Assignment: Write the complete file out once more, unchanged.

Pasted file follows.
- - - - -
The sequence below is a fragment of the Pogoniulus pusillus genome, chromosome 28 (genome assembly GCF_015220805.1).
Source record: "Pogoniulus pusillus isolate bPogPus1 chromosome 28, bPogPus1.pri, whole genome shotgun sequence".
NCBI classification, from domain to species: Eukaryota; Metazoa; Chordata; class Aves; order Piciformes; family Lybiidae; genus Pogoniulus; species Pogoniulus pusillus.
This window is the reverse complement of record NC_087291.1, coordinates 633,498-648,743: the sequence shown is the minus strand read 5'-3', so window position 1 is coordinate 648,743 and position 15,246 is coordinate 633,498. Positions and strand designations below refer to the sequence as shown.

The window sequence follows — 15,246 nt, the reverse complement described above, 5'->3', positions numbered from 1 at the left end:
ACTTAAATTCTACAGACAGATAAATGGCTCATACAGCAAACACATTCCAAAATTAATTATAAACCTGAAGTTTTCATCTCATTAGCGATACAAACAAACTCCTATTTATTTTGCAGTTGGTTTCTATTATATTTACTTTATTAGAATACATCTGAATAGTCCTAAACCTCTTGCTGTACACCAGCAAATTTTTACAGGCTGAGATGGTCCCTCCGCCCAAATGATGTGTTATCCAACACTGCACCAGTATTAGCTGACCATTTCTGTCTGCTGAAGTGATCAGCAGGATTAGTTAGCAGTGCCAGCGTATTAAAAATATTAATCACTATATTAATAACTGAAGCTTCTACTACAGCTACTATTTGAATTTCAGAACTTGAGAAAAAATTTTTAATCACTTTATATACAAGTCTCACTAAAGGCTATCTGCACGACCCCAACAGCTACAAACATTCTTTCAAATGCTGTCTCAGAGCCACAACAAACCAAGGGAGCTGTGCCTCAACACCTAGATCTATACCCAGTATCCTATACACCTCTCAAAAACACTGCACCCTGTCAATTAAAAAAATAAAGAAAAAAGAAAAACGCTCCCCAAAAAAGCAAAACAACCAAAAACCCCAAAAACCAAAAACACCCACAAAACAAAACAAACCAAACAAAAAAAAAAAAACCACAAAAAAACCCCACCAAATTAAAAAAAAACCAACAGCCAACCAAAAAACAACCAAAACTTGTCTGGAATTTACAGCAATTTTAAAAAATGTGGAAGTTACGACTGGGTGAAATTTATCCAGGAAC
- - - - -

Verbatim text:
The sequence below is a fragment of the Pogoniulus pusillus genome, chromosome 28 (genome assembly GCF_015220805.1).
Source record: "Pogoniulus pusillus isolate bPogPus1 chromosome 28, bPogPus1.pri, whole genome shotgun sequence".
NCBI classification, from domain to species: Eukaryota; Metazoa; Chordata; class Aves; order Piciformes; family Lybiidae; genus Pogoniulus; species Pogoniulus pusillus.
This window is the reverse complement of record NC_087291.1, coordinates 633,498-648,743: the sequence shown is the minus strand read 5'-3', so window position 1 is coordinate 648,743 and position 15,246 is coordinate 633,498. Positions and strand designations below refer to the sequence as shown.

The window sequence follows — 15,246 nt, the reverse complement described above, 5'->3', positions numbered from 1 at the left end:
ACTTAAATTCTACAGACAGATAAATGGCTCATACAGCAAACACATTCCAAAATTAATTATAAACCTGAAGTTTTCATCTCATTAGCGATACAAACAAACTCCTATTTATTTTGCAGTTGGTTTCTATTATATTTACTTTATTAGAATACATCTGAATAGTCCTAAACCTCTTGCTGTACACCAGCAAATTTTTACAGGCTGAGATGGTCCCTCCGCCCAAATGATGTGTTATCCAACACTGCACCAGTATTAGCTGACCATTTCTGTCTGCTGAAGTGATCAGCAGGATTAGTTAGCAGTGCCAGCGTATTAAAAATATTAATCACTATATTAATAACTGAAGCTTCTACTACAGCTACTATTTGAATTTCAGAACTTGAGAAAAAATTTTTAATCACTTTATATACAAGTCTCACTAAAGGCTATCTGCACGACCCCAACAGCTACAAACATTCTTTCAAATGCTGTCTCAGAGCCACAACAAACCAAGGGAGCTGTGCCTCAACACCTAGATCTATACCCAGTATCCTATACACCTCTCAAAAACACTGCACCCTGTCAATTAAAAAAATAAAGAAAAAAGAAAAACGCTCCCCAAAAAAGCAAAACAACCAAAAACCCCAAAAACCAAAAACACCCACAAAACAAAACAAACCAAACAAAAAAAAAAAAACCACAAAAAAACCCCACCAAATTAAAAAAAAACCAACAGCCAACCAAAAAACAACCAAAACTTGTCTGGAATTTACAGCAATTTTAAAAAATGTGGAAGTTACGACTGGGTGAAATTTATCCAGGAAC